Traffic Control Device Monitoring Systems 

There appeared to be more consensus on legislation not related to land-use and zoning. One such bill, PG 301-24, sponsored by Del. Anne Healey (District 22), would authorize the use of traffic control device monitoring systems by local and state agencies. Healey said there is even more advocacy for stop-sign cameras and other monitoring systems following the recent tragedy in Riverdale Park, in which two children were killed in a crosswalk near the elementary school. 

Riverdale Park resident Eleanor Hancock, who lives about four blocks from where the accident occurred, said stories of driver misconduct flooded her neighborhood following the tragedy. Hancock said her daughter has regularly complained about the dangerous intersection between Taylor Road and Longfellow Street. 

“Speeding — and failure to stop at stop signs — is an epidemic throughout Riverdale Park,” Hancock said. “Our community needs the freedom to install traffic control cameras at strategic points in order to change driver behavior that has grown dangerous from enforcement neglect.” 

Two education bills

The education bills also had a lot of support. One of them, PG 501-24, would require the board to hire an independent contractor to assess the possibility of relocating the Prince George’s County Public Schools (PGCPS) headquarters.

County school board member Pamela Boozer-Strother (District 3), whose district includes Hyattsville, said she and her colleagues attended the hearing as a show of gratitude to, and unity with, the House Delegation. Additionally, she explained that the bill is in alignment with the school system’s Climate Change Action Plan.

Boozer-Strother said that by relocating its headquarters, the district can demolish inefficient buildings, repurpose vacant land and reduce operating costs. Moreover, she explained that the bill is the first step toward having a clean-energy, world-class headquarters that is more centrally located in the county.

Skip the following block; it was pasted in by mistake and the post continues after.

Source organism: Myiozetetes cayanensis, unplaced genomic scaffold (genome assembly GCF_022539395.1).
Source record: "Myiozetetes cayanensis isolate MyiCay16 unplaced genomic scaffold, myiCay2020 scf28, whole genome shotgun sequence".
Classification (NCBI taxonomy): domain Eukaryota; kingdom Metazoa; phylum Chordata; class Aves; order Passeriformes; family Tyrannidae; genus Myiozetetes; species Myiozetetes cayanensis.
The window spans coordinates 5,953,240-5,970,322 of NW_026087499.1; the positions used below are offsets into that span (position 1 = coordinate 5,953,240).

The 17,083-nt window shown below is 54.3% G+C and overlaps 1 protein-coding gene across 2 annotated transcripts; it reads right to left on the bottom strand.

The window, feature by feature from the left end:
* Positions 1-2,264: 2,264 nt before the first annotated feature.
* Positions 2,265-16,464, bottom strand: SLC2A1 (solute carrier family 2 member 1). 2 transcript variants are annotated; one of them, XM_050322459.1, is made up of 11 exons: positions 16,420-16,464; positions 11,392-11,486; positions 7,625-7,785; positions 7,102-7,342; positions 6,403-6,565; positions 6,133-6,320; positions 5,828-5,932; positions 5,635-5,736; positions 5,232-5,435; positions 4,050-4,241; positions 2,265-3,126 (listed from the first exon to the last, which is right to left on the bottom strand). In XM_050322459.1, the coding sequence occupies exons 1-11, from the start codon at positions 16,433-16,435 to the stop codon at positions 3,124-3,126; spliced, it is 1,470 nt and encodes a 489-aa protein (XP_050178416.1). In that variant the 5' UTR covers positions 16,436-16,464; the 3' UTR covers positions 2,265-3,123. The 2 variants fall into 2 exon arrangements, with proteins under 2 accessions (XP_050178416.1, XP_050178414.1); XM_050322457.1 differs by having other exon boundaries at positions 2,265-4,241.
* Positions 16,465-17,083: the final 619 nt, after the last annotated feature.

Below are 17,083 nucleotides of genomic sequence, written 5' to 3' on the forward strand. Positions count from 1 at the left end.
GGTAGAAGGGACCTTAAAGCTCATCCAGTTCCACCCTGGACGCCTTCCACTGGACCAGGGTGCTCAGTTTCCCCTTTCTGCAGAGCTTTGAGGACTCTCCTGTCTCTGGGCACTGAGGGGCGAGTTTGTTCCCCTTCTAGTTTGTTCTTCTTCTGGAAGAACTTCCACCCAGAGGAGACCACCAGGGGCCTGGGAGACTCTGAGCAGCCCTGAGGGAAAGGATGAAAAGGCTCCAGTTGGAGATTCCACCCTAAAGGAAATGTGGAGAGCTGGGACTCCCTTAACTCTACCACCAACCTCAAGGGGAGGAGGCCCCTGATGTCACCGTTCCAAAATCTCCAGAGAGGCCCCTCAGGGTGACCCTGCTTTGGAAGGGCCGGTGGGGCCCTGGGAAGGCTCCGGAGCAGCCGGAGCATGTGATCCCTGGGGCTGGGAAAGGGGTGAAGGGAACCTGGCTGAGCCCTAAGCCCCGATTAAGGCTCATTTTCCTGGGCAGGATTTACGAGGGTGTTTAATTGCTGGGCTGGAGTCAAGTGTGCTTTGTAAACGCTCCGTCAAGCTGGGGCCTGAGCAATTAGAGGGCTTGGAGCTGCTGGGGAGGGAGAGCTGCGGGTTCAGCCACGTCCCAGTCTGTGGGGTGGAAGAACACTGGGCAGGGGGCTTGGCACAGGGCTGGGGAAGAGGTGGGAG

Another proposed education bill, PG 503-24, also had an array of advocates. As the bill’s sponsor, state Sen. Alonzo Washington (District 22) said that although the median home price in the county is $415,000, the starting salary for educators is only about $55,000. To counteract this discrepancy, his bill would provide a property tax credit — up to $2,500 annually — for teachers and personnel who have worked for PGCPS for at least two years. 

Theresa Dudley, a teacher involved with the state and county education associations, was the last public speaker of the evening. She took the podium to support her fellow educators around 9 p.m. — three hours after the meeting started.  

“The 2024 legislative session is an important opportunity to continue to build on the strong work and history of commitment to our public schools by the government and the legislature,” Dudley said. “You saved the best for last — how about that!”